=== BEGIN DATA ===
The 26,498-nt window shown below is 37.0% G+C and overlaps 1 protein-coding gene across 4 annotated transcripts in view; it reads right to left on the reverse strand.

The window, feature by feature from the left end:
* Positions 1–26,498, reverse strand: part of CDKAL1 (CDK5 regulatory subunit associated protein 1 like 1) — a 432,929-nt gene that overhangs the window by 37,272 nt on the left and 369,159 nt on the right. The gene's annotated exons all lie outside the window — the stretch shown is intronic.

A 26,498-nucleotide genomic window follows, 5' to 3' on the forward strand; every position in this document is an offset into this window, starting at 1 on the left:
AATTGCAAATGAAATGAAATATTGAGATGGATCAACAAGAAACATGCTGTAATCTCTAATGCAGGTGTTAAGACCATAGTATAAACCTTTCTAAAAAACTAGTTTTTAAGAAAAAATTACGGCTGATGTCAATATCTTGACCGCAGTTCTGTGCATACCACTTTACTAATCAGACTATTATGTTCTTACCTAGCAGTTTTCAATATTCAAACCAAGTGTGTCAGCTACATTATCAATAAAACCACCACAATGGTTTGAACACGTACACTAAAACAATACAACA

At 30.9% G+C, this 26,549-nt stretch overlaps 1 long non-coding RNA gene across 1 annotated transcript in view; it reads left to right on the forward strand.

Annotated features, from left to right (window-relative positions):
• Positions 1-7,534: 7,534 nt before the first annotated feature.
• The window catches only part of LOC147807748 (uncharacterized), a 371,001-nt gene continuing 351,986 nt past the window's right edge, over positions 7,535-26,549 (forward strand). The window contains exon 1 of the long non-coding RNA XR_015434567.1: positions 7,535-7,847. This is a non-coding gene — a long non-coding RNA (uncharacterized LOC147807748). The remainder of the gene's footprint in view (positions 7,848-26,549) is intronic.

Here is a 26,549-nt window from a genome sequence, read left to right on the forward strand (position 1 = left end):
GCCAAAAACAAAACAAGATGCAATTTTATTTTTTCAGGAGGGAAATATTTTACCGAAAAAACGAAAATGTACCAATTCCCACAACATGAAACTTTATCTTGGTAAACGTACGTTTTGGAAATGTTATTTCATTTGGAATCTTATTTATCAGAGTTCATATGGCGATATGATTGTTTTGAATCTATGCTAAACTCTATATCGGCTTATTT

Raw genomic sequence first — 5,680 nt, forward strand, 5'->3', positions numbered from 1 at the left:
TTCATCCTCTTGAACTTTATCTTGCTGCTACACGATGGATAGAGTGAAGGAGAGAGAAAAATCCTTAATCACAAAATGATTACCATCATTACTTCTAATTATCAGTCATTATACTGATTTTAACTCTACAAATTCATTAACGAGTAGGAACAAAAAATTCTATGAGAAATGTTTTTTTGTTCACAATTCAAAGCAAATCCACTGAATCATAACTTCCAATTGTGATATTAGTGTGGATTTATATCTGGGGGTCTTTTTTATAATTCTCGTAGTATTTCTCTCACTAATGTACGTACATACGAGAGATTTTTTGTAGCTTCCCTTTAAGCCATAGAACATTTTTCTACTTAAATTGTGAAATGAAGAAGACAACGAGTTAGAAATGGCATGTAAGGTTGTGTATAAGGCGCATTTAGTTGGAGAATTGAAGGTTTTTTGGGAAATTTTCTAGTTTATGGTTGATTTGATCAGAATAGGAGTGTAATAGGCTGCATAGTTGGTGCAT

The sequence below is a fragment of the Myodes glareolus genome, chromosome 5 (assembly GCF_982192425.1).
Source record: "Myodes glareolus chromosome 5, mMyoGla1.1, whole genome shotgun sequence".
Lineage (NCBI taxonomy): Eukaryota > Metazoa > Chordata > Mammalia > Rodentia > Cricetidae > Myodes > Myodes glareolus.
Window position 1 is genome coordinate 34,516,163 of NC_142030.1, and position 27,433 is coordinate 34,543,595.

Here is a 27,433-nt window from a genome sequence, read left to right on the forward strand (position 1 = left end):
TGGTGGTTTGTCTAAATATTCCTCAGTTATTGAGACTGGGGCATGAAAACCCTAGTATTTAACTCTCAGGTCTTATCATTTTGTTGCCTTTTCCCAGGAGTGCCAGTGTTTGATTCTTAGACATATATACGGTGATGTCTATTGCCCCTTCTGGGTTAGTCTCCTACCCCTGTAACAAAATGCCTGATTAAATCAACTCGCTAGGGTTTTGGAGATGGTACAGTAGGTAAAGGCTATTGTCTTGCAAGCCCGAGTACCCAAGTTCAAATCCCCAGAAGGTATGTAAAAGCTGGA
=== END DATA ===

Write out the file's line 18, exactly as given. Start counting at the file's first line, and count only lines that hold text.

Here is a 27,433-nt window from a genome sequence, read left to right on the forward strand (position 1 = left end):